It is important to be sensitive to stressors related to the Holocaust experience. One woman was sent a German-speaking homemaker by a government agency, and a patient at a psychiatric institution was encouraged to have electric shock treatment without explanation about the procedure. Both these women lapsed into a state of anxiety.
Educating Service Providers
It is important to train health and social service professionals, paraprofessionals, religious leaders and volunteers in the special needs of Holocaust survivors, their psychosocial functioning, their diversity, the organizations with which they are associated and the resources available to them — especially the new restitution laws,
Each of our survivor support groups are co-facilitated by a social worker and a family practice medical resident. The doctors find that this training experience enhances their understanding and improves their treatment procedures.
Identifying Gaps in Service
In recent years, communities around the world have developed specialized services to meet the unique needs of aging Holocaust survivors (Fried and Waxman, 1988; Hassan, 1988; Giberovitch, 1992; Kinsler, 1988; Lemberger, 1993). As health professionals, we are required to do our utmost to mobilize community resources to ensure that the identified needs of survivors are met. Sometimes this entails facilitating the latter’s access to health and housing facilities and ensuring a decent standard of living. Sometimes it necessitates the development of new programs, which may tax already extended budgets.
Creative responses to this problem include the development of programs in collaboration with other community organizations. For example, our Tikvah Seniors’ Group is run by three agencies (Jewish Support Services for the Elderly — JSSE, the Nursing Home Day Center and the Jewish Community Center), and our survivor support and discussion group is operated jointly with the psychogeriatric clinic of the Mortimer B. Davis Jewish General Hospital. Dr. Harry Grauer, the director of the clinic, supervises the group. This integrated community approach, adopted in a spirit of cooperation and collaboration with other organizations, has brought much-needed services to the community. The combined initiative has made it possible to break the cycle of loneliness, isolation and depression that many survivors experience. Additional needs continue to be identified and plans for the future include a drop-in center, a home stimulation program and the publication of a training manual for professionals.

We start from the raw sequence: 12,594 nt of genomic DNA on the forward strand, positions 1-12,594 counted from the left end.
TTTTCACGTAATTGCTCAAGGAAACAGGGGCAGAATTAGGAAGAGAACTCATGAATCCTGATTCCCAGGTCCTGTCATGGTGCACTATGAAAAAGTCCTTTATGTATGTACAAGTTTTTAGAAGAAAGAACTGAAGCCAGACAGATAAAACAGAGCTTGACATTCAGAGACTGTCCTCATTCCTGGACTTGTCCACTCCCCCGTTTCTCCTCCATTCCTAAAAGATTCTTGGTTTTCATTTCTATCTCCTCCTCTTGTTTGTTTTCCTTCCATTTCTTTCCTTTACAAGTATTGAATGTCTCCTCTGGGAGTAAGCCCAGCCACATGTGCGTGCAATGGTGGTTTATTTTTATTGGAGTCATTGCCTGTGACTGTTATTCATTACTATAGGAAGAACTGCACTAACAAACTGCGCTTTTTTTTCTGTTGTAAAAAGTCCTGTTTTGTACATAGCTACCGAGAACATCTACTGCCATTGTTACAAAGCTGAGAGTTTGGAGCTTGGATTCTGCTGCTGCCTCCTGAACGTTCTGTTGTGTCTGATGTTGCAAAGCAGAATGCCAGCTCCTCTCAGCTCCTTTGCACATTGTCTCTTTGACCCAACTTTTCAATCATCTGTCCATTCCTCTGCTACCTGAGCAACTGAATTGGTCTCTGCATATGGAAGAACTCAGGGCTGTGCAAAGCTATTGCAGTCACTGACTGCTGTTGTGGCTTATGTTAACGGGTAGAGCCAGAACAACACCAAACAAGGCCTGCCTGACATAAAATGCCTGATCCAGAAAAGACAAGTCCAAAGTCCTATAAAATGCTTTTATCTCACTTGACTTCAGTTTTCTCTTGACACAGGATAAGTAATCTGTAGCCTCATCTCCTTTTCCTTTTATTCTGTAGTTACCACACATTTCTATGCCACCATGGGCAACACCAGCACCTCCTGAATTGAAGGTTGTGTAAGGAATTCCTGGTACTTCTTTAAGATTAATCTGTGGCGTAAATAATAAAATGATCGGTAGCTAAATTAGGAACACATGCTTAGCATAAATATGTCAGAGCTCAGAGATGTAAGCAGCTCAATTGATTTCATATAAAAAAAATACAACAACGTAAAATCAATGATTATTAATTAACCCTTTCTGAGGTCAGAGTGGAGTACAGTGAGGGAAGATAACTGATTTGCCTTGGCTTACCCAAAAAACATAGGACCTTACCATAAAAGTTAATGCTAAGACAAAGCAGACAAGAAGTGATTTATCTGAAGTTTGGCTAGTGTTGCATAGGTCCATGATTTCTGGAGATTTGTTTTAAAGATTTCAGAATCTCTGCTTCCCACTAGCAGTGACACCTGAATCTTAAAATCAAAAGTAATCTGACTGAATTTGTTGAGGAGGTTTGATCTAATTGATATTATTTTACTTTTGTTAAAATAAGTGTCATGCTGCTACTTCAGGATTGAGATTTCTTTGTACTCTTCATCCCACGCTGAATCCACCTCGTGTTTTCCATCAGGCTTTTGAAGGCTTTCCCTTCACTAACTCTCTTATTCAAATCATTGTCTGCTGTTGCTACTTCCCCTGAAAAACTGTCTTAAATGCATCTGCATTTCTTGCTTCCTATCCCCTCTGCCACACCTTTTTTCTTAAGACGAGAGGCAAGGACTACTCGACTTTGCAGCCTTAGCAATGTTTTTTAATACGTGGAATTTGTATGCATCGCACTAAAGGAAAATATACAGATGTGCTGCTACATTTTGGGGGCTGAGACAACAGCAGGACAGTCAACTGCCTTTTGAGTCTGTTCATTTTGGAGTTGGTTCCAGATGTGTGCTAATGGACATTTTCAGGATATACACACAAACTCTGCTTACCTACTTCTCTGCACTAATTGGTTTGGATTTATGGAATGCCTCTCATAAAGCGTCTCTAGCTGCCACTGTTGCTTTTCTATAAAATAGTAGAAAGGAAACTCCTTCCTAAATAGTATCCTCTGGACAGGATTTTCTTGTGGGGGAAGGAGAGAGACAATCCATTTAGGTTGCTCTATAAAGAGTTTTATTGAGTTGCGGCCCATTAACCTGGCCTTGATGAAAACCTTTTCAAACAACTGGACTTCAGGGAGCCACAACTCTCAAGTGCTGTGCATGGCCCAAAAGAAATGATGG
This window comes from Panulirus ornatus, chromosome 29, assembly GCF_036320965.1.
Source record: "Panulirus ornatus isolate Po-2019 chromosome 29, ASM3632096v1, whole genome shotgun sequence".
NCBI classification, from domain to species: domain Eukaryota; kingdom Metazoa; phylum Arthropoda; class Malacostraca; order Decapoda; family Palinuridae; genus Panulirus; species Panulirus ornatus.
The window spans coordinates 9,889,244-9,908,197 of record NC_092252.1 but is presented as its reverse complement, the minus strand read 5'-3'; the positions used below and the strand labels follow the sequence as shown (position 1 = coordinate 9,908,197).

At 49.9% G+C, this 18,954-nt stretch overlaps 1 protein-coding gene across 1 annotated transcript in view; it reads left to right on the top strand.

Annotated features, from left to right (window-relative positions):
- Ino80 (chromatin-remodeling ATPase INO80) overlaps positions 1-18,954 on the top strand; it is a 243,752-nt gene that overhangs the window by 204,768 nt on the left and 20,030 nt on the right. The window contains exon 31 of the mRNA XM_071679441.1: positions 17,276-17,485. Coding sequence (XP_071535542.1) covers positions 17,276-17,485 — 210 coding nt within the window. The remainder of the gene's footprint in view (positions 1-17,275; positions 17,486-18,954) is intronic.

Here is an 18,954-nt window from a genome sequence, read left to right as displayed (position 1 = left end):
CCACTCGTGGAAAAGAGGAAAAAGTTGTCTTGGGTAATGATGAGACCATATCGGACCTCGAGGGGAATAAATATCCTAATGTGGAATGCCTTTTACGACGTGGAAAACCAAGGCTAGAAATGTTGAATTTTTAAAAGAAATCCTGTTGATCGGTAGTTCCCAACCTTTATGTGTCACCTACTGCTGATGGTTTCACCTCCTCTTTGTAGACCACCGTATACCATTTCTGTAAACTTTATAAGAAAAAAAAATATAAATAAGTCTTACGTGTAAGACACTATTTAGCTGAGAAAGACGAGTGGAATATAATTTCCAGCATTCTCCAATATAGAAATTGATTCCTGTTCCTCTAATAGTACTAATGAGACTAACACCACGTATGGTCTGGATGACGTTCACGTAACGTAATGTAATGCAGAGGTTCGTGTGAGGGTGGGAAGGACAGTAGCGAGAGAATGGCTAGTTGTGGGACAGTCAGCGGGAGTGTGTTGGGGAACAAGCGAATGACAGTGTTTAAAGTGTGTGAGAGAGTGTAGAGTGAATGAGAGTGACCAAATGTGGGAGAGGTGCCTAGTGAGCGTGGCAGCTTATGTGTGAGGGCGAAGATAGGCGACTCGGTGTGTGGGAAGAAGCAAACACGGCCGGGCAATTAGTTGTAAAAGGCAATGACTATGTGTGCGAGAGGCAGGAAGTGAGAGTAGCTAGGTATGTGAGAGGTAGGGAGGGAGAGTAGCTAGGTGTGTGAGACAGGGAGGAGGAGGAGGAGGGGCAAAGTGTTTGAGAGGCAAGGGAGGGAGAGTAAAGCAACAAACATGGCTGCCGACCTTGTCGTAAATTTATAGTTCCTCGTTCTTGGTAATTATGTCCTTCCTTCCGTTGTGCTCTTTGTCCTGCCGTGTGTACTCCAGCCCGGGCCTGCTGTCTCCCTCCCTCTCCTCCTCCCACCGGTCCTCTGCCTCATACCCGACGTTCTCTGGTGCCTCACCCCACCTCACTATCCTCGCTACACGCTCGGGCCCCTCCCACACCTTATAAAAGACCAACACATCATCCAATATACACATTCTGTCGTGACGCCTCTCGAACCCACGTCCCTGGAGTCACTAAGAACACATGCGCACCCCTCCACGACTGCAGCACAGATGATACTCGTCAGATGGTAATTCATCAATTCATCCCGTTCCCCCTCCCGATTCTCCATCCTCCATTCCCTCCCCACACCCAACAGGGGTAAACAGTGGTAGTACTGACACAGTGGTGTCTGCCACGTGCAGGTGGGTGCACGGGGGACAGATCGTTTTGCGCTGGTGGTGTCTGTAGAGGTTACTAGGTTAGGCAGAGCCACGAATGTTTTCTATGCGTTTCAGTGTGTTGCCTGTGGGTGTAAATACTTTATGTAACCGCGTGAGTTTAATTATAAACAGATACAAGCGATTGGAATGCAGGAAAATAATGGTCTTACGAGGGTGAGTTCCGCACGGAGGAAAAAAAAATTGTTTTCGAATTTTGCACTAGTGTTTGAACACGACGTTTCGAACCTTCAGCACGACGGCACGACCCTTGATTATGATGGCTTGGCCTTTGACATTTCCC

It is essential that survivors have access to programs which provide opportunities to bear witness. A number of Canadian cities have Holocaust Remembrance committees, museums and documentation projects.
If I had to choose one wish for the future, it would be the establishment of a community wide research study to explore the unidentified needs of Holocaust survivors in different settings: the community, hospitals and long-term care facilities for the chronically ill.
Vehicles of Communication
Conferences such as this one are crucial. They enhance our knowledge, teach us innovative and creative programming ideas and provide opportunities for networking: Too many of us work in professional isolation within our respective communities.
Another important vehicle of communication, established two years ago, is a newsletter aimed at individuals and agencies whose client populations include Holocaust survivors and their families. It is entitled “If Not Now…”, and its editor, Sarah Freeman, is a social worker at the Baycrest Center for Geriatric Care in Toronto, Canada.